It is important to remember that almost every group who settled in Israel arrived as refugees – from Holocaust survivors, refugees from Arab and Muslim lands, Soviet Jews who fled initially in the 1970s and then the one million who migrated to in the 1990s after the fall of the Soviet Union, and then Ethiopian Jewish refugees. Despite this, as well as facing ongoing conflict with its neighbours, Israel today has one of the highest GDP growth rates, with The Economist ranking Israel as the fourth most successful economy in the developed world in 2022. It is known as the “start-up nation,” as well as being listed this year as the fourth happiest country in the world.

The ongoing migration of Jews from Muslim Arab countries means that over fifty percent of Israel’s population are indigenous to the Middle East. Even the national language, Israeli Hebrew, is indigenous. Portraying Israel as a European settler-colonial state is to totally misunderstand the Jewish experience. For Jews, no matter when or where they have lived, the words “Next Year in Jerusalem” sung at the Passover table continue to resonate.

At the beautiful musical service held at the Teddy Kollek Park just outside the walls of the Old City (Jerusalem) at the start of Israel’s 75th Independence Day, songs that bridge over two and a half millennia of Jewish experience were sung by young and old, religious and secular, Sephardi/Mizrakhi (Oriental Jews) and Ashkenazi (European Jews) with equal gusto and feeling. The words of the psalmist following the return to Zion from the Babylonian exile “our mouths filled with laughter, and our tongues with songs of joy,” written two and a half millennia ago, resonate in modern day Israel with their religious, spiritual, and Hebraic ethnic tradition.

With such a success story, why should celebrating its 75th anniversary be bittersweet? Firstly, the Palestinian refugee problem has not been resolved. Meanwhile, the second part of UNGA Resolution 181, the creation of an Arab­ Palestinian state, has yet to be achieved. In the 1990s, the Oslo Process provided hope for peace, but failures to progress the agreement by the Palestinian and Israeli leadership, together with violence on both sides, resulted in the Second Intifada, which between 2001-2003 led to the deaths of 3000 Palestinians and 1000 Israelis – the latter mainly in traumatic suicide bombings. The Oslo dream was also shattered.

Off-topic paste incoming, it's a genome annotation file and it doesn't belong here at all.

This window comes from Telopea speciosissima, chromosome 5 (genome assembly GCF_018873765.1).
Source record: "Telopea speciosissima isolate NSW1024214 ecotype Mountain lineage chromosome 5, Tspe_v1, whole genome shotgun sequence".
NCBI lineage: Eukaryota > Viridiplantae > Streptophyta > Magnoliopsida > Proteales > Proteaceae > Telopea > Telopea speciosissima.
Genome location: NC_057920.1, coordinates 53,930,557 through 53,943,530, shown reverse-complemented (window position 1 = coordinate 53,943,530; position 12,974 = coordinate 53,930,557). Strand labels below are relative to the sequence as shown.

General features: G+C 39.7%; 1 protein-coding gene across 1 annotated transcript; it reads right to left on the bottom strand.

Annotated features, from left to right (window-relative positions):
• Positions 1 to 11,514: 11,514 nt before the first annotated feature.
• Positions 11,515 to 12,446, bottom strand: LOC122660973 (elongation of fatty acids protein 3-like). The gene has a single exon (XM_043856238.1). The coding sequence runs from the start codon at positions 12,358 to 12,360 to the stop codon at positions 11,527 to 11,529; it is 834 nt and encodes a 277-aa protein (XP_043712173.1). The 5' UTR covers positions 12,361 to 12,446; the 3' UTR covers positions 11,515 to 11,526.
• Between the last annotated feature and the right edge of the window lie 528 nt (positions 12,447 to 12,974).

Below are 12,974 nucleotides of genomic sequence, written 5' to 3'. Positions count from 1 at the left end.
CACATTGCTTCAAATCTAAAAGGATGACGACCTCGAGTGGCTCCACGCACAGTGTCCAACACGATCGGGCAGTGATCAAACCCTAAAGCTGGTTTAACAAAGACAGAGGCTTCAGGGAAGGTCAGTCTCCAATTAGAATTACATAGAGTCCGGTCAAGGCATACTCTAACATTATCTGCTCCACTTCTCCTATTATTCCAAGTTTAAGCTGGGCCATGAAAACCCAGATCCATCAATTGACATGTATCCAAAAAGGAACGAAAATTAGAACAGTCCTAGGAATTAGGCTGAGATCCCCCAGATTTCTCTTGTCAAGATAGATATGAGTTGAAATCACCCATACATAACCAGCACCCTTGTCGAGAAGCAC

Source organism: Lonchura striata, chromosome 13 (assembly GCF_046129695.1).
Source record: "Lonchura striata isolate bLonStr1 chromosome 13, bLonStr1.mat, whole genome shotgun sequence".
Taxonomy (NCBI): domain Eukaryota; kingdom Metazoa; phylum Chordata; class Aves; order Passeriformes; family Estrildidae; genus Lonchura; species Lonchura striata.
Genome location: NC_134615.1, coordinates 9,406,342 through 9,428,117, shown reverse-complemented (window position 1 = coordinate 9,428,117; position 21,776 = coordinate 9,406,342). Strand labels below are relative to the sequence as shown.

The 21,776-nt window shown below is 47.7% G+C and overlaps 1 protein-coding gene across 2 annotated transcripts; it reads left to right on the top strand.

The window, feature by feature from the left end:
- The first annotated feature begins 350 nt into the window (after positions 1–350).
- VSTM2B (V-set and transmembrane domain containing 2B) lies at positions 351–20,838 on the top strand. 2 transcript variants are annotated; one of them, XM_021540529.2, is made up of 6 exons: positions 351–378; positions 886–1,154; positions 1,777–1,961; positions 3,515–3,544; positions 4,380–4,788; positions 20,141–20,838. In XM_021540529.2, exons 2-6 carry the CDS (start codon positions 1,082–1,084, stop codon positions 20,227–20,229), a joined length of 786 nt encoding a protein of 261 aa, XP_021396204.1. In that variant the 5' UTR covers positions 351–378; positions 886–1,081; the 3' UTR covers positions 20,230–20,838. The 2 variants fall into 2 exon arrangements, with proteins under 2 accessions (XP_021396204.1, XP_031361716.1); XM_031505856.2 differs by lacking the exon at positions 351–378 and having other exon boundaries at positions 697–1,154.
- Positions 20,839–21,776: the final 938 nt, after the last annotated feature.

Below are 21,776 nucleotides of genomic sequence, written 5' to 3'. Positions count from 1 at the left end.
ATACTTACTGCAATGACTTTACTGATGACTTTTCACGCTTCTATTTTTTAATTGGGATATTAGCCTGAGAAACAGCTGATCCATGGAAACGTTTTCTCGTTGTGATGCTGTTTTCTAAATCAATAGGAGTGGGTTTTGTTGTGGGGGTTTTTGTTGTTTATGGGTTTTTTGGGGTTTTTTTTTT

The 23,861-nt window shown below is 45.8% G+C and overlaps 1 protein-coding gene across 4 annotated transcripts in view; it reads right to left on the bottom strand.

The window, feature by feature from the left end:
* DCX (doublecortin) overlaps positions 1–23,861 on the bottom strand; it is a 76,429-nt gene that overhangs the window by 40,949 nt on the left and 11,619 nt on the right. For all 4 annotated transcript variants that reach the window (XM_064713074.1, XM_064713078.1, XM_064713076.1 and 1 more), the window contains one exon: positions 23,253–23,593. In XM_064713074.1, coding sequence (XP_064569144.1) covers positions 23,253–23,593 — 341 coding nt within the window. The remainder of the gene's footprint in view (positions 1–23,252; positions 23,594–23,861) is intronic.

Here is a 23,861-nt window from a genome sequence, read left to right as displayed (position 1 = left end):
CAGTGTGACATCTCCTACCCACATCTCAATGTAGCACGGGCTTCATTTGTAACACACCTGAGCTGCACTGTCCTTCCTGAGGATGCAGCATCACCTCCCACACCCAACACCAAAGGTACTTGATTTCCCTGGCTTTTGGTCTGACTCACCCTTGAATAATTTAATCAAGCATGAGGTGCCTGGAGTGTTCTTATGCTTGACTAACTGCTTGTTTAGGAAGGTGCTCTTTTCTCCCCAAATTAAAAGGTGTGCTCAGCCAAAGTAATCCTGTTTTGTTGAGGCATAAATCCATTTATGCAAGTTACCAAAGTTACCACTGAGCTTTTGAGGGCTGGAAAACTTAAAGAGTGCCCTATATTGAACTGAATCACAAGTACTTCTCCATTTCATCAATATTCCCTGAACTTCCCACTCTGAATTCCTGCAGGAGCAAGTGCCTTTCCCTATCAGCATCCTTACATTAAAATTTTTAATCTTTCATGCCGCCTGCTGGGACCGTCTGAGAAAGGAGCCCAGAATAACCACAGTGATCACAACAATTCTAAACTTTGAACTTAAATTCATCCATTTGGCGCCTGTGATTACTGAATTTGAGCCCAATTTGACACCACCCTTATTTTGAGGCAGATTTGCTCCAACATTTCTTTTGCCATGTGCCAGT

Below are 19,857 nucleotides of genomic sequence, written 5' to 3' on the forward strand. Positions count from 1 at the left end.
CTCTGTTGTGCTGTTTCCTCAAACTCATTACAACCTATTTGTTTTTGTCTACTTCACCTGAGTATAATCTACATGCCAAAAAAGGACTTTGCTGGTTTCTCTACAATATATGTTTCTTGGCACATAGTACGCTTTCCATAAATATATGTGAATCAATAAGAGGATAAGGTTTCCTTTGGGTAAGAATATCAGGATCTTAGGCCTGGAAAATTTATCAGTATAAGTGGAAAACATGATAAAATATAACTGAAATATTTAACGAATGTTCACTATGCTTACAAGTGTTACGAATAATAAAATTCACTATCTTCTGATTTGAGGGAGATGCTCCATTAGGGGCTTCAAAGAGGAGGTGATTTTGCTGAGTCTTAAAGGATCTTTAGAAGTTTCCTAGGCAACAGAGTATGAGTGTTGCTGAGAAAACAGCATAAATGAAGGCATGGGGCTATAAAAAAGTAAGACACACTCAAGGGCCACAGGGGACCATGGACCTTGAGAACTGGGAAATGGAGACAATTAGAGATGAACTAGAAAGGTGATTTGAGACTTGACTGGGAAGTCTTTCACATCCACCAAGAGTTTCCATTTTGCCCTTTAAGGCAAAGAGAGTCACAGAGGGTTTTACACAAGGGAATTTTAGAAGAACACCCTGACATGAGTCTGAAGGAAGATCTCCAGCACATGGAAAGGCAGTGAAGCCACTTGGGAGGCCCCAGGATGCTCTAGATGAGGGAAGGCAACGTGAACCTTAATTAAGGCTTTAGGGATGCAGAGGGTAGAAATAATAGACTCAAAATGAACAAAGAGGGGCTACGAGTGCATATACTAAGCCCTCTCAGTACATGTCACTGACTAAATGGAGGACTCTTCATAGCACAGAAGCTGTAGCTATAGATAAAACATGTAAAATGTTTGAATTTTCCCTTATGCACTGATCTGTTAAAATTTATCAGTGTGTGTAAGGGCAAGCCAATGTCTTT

This has undermined trust between the two sides and empowered religious extremists – Hamas and Hezbollah on the Palestinian side, and the radical religious settlers on the Israeli side.

Palestinian peace campaigner, Professor Mohammed Dajani Daoudi, a visiting scholar in our department, told our students that Palestinians have a dream that one day they will wake up and there will be no Jews. For the Jews, the dream would be that one day there will be no Palestinians. Clearly, this will not happen, so compromise is needed through the two-state solution.

However, in Israel’s 75th year the hope for compromise seems further away than ever. The situation is being even further aggravated with the new, extreme right-wing government in Israel, which is seeking judicial reform many see as undermining Israel’s democracy. The results have been unprecedented protests, now in their 18th week.

How will all this pan out? It is impossible to predict. The ongoing protests indicate a strong commitment to democracy from many within the Israeli-Jewish society and, in the end, this also means recognising the democratic rights of the Palestinians through the two-state solution. But, with zealots on both sides trying to achieve their aims, there will be ongoing violence and suffering. Hence, celebrating the miracle of Israel, with its “ingathering of the exiles” from 150 nations to create a diverse, complex, but thriving nation is bittersweet because of the ongoing external threats, the intense internal divisiveness and, above all, the failure to achieve the dream of the Oslo peace agreement.

 Suzanne D Rutland OAM is Professor Emerita at the Department of Hebrew, Biblical & Jewish Studies, University of Sydney. 

This article is published under a Creative Commons License and may be republished with attribution.